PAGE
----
Winnipeg Goldeyes celbrate after taking the American Association Championship over the Wichita Wingnuts Wednesday evening.

"Me, Pleff, Bergin, Romo, we were like we gotta do it today. Our pitching staff held us in the game (Monday), we gotta do it today," said Abercrombie, who had a bases-loaded single that scored two in the second and an RBI double in the fourth. The 37-year-old former major leaguer took the celebration to the grassroots, personally greeting fans as they were filing out of the park Wednesday, posing for selfies and high-fiving strangers.

Pleffner had the game of his life by hitting for the cycle — the first in franchise playoff history. He singled, doubled, tripled and homered and finished with five RBI.

"It’s awesome. We’ve been waiting for this all season long. I told you guys earlier we need to come out here banging or else we’re not going to win and that’s exactly what we did tonight. Our pitching has been holding us in there all season long, all playoffs long. And you know we just came around with the bats today," said Pleffner, who won the league's regular-season batting titled but had struggled mightily in the finals.

PHIL HOSSACK / WINNIPEG FREE PRESS</p><p>Winnipeg Goldeyes hoist the trophy after taking the American Association Championship over the Wichita Wingnuts Wednesday evening in Shaw Park in downtown Winnipeg.</p>

PHIL HOSSACK / WINNIPEG FREE PRESS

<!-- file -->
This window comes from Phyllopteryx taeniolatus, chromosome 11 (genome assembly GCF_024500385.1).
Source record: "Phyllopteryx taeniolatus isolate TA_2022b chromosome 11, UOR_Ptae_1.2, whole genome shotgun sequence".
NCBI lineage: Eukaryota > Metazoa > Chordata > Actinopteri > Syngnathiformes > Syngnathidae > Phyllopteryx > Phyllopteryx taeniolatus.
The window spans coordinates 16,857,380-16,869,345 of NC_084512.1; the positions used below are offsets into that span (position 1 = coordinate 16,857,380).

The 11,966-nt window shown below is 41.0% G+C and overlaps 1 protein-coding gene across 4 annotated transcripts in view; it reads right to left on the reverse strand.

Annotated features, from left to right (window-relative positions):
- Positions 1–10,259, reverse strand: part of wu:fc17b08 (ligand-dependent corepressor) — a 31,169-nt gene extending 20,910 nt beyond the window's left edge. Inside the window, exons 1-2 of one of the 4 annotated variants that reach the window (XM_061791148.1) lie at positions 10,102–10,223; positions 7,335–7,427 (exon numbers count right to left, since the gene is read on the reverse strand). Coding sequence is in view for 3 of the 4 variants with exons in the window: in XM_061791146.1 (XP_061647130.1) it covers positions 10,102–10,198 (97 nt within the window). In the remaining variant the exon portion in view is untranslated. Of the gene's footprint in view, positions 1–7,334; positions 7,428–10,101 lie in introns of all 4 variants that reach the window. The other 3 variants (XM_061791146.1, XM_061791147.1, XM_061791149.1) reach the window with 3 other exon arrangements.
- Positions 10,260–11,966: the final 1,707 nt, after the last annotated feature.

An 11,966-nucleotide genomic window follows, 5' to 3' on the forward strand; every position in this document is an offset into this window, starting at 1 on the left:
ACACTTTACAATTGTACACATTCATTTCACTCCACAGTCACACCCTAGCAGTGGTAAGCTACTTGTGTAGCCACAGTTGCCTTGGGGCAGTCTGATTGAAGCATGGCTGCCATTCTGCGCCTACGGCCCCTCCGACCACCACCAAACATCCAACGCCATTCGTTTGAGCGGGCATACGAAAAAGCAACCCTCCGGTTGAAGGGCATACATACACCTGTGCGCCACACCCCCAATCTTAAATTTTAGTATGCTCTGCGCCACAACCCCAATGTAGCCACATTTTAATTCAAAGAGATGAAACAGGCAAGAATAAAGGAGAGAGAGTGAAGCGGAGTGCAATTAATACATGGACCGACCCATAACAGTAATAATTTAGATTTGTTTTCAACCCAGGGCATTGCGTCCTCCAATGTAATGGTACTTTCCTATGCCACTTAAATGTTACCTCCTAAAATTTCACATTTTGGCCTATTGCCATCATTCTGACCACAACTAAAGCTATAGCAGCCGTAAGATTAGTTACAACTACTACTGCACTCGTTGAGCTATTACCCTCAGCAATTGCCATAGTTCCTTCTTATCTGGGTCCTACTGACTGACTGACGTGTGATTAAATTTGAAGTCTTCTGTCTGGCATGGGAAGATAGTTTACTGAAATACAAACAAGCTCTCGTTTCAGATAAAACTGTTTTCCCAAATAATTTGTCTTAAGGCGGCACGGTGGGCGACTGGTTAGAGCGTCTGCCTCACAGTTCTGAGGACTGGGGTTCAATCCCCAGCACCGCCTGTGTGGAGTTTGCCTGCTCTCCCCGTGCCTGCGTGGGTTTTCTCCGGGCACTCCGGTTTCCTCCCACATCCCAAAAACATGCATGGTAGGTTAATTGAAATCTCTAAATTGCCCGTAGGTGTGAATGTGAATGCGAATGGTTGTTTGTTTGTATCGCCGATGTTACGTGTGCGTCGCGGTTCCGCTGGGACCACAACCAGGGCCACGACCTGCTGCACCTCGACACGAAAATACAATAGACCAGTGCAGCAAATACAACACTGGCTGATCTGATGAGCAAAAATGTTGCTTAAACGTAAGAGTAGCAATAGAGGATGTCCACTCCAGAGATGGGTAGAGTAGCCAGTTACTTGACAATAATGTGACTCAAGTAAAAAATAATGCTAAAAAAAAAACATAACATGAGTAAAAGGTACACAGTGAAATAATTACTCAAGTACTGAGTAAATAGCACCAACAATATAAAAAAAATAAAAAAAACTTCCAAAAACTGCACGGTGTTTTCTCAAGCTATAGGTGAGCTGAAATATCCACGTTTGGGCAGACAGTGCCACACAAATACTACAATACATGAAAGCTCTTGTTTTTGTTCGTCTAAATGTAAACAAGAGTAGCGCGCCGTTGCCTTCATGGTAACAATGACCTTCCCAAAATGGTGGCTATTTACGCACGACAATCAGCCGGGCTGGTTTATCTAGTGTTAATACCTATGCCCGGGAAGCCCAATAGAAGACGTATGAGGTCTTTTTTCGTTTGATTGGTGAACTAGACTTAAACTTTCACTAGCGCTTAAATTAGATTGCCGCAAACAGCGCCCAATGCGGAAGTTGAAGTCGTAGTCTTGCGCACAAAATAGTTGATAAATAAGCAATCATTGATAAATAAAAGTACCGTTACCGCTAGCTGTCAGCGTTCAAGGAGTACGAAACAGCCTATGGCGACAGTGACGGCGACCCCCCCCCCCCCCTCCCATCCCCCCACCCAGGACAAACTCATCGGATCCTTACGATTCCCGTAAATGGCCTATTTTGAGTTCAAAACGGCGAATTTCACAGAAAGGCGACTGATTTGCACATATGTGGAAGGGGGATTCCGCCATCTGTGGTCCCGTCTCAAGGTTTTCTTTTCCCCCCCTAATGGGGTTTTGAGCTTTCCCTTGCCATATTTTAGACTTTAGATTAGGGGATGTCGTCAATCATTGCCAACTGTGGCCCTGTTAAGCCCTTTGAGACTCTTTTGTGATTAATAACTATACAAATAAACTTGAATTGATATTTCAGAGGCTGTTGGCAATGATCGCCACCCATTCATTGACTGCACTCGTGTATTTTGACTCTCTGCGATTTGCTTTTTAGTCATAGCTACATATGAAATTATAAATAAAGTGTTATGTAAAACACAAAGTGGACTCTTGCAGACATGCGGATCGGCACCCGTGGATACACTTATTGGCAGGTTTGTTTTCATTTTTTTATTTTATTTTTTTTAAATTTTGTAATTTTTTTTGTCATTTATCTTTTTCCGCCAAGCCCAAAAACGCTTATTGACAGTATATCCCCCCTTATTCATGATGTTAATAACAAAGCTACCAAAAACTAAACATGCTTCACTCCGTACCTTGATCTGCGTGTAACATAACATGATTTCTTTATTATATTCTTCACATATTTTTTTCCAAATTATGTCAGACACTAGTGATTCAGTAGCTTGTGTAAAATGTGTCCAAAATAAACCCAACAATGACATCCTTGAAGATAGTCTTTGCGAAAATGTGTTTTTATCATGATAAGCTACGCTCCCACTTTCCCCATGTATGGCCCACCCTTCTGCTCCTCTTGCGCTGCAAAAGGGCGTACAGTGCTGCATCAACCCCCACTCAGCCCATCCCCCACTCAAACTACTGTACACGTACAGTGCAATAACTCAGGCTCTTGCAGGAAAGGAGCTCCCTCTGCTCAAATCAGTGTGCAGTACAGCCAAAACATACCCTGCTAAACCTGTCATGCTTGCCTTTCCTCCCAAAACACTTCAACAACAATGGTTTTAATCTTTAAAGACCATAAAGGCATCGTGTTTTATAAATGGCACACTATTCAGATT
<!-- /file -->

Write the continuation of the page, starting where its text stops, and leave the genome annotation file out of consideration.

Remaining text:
Winnipeg Goldeyes hoist the trophy after taking the American Association Championship over the Wichita Wingnuts Wednesday evening in Shaw Park in downtown Winnipeg.

Bergin had three hits and three RBI including a two-run homer. Romanski singled, walked twice and scored two runs. Catcher Mason Katz had a big night with a two-run homer and two-run double. Andrew Sohn, Wes Darvill and David Rohm drove in the other runs.

"With our lineup, we know that any day we can come out and put up 18. Once the train gets rolling and once it leaves the station, it’s just watch out," said Romanski, who called Wednesday's game the most enjoyable he's ever played in his career.

"We noticed throughout the season we had a target on our backs. Teams shot for us, came for us. That locker room has got a lot of champion in it and we just proved that," he said.

Goldeyes pitcher Edwin Carl was stellar in winning a franchise-record fifth playoff game, all in the past two seasons. The previous record of four was held by Forney.

"I don't know if people are going to think that was a fluke thing. The baseball gods were on our side and we were able to show we're the best team in the league," said Carl.

Wichita starter Tim Brown, who entered the game as their all-time leader in wins and just one off the all-time American Association mark, was chased in the second inning after giving up six runs. For the Wingnuts, it's clear Monday's devastating loss carried over. They've reached the finals in six of the past seven seasons, but have one title in 2014 to show for it.

"You could tell. They were very solemn the whole game," said Pleffner.

A teary eyed Reggie Abercrombie embraces teammate Victor Capellan after the Winnipeg Goldeyes took the American Association Championship over the Wichita Wingnuts Wednesday evening.</p></p>

A teary eyed Reggie Abercrombie embraces teammate Victor Capellan after the Winnipeg Goldeyes took the American Association Championship over the Wichita Wingnuts Wednesday evening.

Winnipeg won the now-defunct Northern League championship back in 1994 at Winnipeg Stadium. Their American Association titles in 2012 and 2016 both occurred on the road against Wichita. Now they have finally christened Shaw Park, 18 years after it opened.

"This right here is amazing to me. I just want to be remembered. Everybody want to go down in history. This team right here, I told them today, this is a legacy," said Abercrombie.

mike.mcintyre@freepress.mb.ca

Read more by Mike McIntyre.